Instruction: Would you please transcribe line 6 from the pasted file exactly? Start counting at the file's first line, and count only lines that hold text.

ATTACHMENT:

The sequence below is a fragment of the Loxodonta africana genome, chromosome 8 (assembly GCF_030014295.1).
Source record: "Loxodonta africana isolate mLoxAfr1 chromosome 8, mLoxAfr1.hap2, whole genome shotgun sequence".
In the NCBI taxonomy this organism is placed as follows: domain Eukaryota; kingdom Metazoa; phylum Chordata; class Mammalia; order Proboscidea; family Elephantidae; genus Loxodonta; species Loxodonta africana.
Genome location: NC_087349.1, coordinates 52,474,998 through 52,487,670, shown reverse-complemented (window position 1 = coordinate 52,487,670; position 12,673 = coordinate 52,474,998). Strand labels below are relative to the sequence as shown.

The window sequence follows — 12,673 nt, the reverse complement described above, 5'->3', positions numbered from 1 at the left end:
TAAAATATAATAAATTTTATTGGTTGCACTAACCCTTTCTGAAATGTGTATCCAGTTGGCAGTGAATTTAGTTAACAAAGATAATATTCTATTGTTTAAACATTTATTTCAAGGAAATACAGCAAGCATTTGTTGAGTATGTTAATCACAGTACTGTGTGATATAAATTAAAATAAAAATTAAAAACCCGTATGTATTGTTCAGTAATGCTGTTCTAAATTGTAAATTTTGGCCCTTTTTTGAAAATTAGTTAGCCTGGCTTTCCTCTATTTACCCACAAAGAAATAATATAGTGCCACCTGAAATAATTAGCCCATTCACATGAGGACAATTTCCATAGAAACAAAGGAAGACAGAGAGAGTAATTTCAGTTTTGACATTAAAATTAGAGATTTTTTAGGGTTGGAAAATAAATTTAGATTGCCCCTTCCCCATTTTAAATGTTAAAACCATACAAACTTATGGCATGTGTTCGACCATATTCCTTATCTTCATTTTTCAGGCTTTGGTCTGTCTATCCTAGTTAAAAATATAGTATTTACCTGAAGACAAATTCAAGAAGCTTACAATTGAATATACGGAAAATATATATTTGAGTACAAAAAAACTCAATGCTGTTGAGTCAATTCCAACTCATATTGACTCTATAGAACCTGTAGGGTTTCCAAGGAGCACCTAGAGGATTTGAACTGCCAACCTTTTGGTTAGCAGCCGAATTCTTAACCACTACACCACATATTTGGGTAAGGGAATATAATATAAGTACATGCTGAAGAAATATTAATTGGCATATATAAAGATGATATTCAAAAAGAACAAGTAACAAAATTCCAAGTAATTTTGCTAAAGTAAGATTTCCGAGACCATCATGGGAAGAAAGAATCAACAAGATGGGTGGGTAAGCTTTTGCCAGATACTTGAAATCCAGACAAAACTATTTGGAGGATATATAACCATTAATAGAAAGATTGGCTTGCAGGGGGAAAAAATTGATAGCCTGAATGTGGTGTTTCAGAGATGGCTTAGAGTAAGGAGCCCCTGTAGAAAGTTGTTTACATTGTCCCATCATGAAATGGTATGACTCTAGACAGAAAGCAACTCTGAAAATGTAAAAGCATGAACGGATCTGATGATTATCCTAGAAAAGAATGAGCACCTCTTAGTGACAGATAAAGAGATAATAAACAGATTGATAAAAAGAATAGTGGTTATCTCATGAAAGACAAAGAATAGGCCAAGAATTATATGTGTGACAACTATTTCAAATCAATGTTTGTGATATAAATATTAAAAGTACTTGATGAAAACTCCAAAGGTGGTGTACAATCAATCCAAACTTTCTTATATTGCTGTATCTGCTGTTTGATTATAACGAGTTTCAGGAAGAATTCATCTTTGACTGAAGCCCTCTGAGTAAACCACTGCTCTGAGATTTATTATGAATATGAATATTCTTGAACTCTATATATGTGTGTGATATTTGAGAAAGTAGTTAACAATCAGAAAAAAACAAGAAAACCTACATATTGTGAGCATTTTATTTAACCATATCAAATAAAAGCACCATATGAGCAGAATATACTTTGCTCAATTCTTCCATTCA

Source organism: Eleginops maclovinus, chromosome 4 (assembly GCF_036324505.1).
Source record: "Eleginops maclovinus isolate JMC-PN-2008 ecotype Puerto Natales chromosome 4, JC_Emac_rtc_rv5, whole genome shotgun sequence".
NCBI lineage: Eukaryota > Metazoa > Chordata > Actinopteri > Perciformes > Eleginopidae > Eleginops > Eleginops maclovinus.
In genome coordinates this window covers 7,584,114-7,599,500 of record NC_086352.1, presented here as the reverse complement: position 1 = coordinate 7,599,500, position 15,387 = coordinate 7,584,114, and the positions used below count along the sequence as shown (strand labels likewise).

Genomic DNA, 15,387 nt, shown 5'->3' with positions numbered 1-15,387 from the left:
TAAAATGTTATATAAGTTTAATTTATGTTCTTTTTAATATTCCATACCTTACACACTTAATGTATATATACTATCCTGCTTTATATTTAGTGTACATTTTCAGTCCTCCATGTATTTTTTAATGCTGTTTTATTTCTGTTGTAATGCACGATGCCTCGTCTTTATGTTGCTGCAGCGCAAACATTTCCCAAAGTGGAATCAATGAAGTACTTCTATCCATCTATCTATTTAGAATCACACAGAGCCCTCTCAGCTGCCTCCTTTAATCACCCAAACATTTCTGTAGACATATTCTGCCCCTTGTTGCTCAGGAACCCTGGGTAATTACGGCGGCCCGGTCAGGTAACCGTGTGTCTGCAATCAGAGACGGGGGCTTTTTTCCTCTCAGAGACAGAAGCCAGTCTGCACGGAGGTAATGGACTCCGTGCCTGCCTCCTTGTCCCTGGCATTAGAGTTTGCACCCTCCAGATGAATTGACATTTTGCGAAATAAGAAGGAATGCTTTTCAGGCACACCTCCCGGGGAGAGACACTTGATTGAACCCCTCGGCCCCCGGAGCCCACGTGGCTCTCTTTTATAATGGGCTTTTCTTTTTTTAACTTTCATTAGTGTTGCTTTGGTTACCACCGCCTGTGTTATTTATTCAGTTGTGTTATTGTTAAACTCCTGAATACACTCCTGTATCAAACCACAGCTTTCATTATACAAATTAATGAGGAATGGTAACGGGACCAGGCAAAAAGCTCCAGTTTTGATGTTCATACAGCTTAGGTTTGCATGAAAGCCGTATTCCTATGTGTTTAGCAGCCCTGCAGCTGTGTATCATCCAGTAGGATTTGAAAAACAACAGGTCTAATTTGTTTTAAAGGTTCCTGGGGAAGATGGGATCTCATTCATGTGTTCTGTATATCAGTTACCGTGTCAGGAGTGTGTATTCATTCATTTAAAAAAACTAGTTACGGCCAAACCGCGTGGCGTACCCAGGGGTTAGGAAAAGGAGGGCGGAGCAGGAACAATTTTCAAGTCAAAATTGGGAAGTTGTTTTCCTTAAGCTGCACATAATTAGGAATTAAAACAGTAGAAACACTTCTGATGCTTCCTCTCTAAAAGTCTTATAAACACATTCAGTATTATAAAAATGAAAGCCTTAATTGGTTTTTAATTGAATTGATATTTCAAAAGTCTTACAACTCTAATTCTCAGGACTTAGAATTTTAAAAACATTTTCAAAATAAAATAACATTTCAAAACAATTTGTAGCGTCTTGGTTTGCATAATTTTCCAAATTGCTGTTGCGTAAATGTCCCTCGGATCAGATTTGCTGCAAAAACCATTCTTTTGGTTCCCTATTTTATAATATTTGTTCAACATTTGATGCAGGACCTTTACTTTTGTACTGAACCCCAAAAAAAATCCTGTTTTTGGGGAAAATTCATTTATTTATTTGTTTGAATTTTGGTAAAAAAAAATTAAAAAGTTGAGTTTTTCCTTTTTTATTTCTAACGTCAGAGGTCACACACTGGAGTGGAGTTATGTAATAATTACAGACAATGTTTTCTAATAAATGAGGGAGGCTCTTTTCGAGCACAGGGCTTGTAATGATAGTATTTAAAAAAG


TAAAATATAATAAATTTTATTGGTTGCACTAACCCTTTCTGAAATGTGTATCCAGTTGGCAGTGAATTTAGTTAACAAAGATAATATTCTATTGTTTAAACATTTATTTCAAGGAAATACAGCAAGCATTTGTTGAGTATGTTAATCACAGTACTGTGTGATATAAATTAAAATAAAAATTAAAAACCCGTATGTATTGTTCAGTAATGCTGTTCTAAATTGTAAATTTTGGCCCTTTTTTGAAAATTAGTTAGCCTGGCTTTCCTCTATTTACCCACAAAGAAATAATATAGTGCCACCTGAAATAATTAGCCCATTCACATGAGGACAATTTCCATAGAAACAAAGGAAGACAGAGAGAGTAATTTCAGTTTTGACATTAAAATTAGAGATTTTTTAGGGTTGGAAAATAAATTTAGATTGCCCCTTCCCCATTTTAAATGTTAAAACCATACAAACTTATGGCATGTGTTCGACCATATTCCTTATCTTCATTTTTCAGGCTTTGGTCTGTCTATCCTAGTTAAAAATATAGTATTTACCTGAAGACAAATTCAAGAAGCTTACAATTGAATATACGGAAAATATATATTTGAGTACAAAAAAACTCAATGCTGTTGAGTCAATTCCAACTCATATTGACTCTATAGAACCTGTAGGGTTTCCAAGGAGCACCTAGAGGATTTGAACTGCCAACCTTTTGGTTAGCAGCCGAATTCTTAACCACTACACCACATATTTGGGTAAGGGAATATAATATAAGTACATGCTGAAGAAATATTAATTGGCATATATAAAGATGATATTCAAAAAGAACAAGTAACAAAATTCCAAGTAATTTTGCTAAAGTAAGATTTCCGAGACCATCATGGGAAGAAAGAATCAACAAGATGGGTGGGTAAGCTTTTGCCAGATACTTGAAATCCAGACAAAACTATTTGGAGGATATATAACCATTAATAGAAAGATTGGCTTGCAGGGGGAAAAAATTGATAGCCTGAATGTGGTGTTTCAGAGATGGCTTAGAGTAAGGAGCCCCTGTAGAAAGTTGTTTACATTGTCCCATCATGAAATGGTATGACTCTAGACAGAAAGCAACTCTGAAAATGTAAAAGCATGAACGGATCTGATGATTATCCTAGAAAAGAATGAGCACCTCTTAGTGACAGATAAAGAGATAATAAACAGATTGATAAAAAGAATAGTGGTTATCTCATGAAAGACAAAGAATAGGCCAAGAATTATATGTGTGACAACTATTTCAAATCAATGTTTGTGATATAAATATTAAAAGTACTTGATGAAAACTCCAAAGGTGGTGTACAATCAATCCAAACTTTCTTATATTGCTGTATCTGCTGTTTGATTATAACGAGTTTCAGGAAGAATTCATCTTTGACTGAAGCCCTCTGAGTAAACCACTGCTCTGAGATTTATTATGAATATGAATATTCTTGAACTCTATATATGTGTGTGATATTTGAGAAAGTAGTTAACAATCAGAAAAAAACAAGAAAACCTACATATTGTGAGCATTTTATTTAACCATATCAAATAAAAGCACCATATGAGCAGAATATACTTTGCTCAATTCTTCCATTCA